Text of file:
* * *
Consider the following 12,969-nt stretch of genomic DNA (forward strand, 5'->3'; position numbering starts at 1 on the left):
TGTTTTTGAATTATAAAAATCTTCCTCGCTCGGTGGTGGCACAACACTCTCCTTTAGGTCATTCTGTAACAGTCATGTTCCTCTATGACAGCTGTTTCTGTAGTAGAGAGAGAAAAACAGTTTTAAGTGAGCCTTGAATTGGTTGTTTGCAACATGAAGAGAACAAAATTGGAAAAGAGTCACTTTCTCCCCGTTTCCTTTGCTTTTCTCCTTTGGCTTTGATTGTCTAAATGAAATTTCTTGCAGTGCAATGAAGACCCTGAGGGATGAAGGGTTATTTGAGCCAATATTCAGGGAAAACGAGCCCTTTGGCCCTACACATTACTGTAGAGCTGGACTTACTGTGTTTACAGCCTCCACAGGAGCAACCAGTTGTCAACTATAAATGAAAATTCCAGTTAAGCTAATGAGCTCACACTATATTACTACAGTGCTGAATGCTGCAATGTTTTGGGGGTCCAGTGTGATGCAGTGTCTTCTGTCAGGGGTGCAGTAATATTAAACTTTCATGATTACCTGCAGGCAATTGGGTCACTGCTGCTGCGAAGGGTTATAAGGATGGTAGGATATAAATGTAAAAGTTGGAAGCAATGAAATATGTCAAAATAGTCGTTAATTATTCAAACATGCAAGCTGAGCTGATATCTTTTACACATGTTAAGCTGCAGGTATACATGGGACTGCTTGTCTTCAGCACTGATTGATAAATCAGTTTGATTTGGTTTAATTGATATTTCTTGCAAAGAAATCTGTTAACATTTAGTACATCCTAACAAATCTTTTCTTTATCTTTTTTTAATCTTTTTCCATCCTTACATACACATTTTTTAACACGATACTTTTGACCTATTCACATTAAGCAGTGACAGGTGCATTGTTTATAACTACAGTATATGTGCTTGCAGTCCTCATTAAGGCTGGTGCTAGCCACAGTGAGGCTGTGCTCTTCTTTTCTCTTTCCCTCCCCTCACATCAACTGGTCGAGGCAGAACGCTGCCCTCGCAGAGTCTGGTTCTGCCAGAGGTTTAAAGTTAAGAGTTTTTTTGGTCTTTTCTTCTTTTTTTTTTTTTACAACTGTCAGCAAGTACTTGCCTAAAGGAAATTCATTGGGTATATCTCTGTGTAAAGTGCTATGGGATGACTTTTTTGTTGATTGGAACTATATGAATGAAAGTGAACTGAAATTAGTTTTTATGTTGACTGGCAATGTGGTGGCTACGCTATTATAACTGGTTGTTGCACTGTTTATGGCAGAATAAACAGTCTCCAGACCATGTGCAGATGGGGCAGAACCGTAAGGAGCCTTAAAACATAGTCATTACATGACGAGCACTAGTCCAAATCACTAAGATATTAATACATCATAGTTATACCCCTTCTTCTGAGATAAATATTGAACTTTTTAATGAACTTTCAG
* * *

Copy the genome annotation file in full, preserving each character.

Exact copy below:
Consider the following 12,969-nt stretch of genomic DNA (forward strand, 5'->3'; position numbering starts at 1 on the left):
TGTTTTTGAATTATAAAAATCTTCCTCGCTCGGTGGTGGCACAACACTCTCCTTTAGGTCATTCTGTAACAGTCATGTTCCTCTATGACAGCTGTTTCTGTAGTAGAGAGAGAAAAACAGTTTTAAGTGAGCCTTGAATTGGTTGTTTGCAACATGAAGAGAACAAAATTGGAAAAGAGTCACTTTCTCCCCGTTTCCTTTGCTTTTCTCCTTTGGCTTTGATTGTCTAAATGAAATTTCTTGCAGTGCAATGAAGACCCTGAGGGATGAAGGGTTATTTGAGCCAATATTCAGGGAAAACGAGCCCTTTGGCCCTACACATTACTGTAGAGCTGGACTTACTGTGTTTACAGCCTCCACAGGAGCAACCAGTTGTCAACTATAAATGAAAATTCCAGTTAAGCTAATGAGCTCACACTATATTACTACAGTGCTGAATGCTGCAATGTTTTGGGGGTCCAGTGTGATGCAGTGTCTTCTGTCAGGGGTGCAGTAATATTAAACTTTCATGATTACCTGCAGGCAATTGGGTCACTGCTGCTGCGAAGGGTTATAAGGATGGTAGGATATAAATGTAAAAGTTGGAAGCAATGAAATATGTCAAAATAGTCGTTAATTATTCAAACATGCAAGCTGAGCTGATATCTTTTACACATGTTAAGCTGCAGGTATACATGGGACTGCTTGTCTTCAGCACTGATTGATAAATCAGTTTGATTTGGTTTAATTGATATTTCTTGCAAAGAAATCTGTTAACATTTAGTACATCCTAACAAATCTTTTCTTTATCTTTTTTTAATCTTTTTCCATCCTTACATACACATTTTTTAACACGATACTTTTGACCTATTCACATTAAGCAGTGACAGGTGCATTGTTTATAACTACAGTATATGTGCTTGCAGTCCTCATTAAGGCTGGTGCTAGCCACAGTGAGGCTGTGCTCTTCTTTTCTCTTTCCCTCCCCTCACATCAACTGGTCGAGGCAGAACGCTGCCCTCGCAGAGTCTGGTTCTGCCAGAGGTTTAAAGTTAAGAGTTTTTTTGGTCTTTTCTTCTTTTTTTTTTTTTACAACTGTCAGCAAGTACTTGCCTAAAGGAAATTCATTGGGTATATCTCTGTGTAAAGTGCTATGGGATGACTTTTTTGTTGATTGGAACTATATGAATGAAAGTGAACTGAAATTAGTTTTTATGTTGACTGGCAATGTGGTGGCTACGCTATTATAACTGGTTGTTGCACTGTTTATGGCAGAATAAACAGTCTCCAGACCATGTGCAGATGGGGCAGAACCGTAAGGAGCCTTAAAACATAGTCATTACATGACGAGCACTAGTCCAAATCACTAAGATATTAATACATCATAGTTATACCCCTTCTTCTGAGATAAATATTGAACTTTTTAATGAACTTTCAG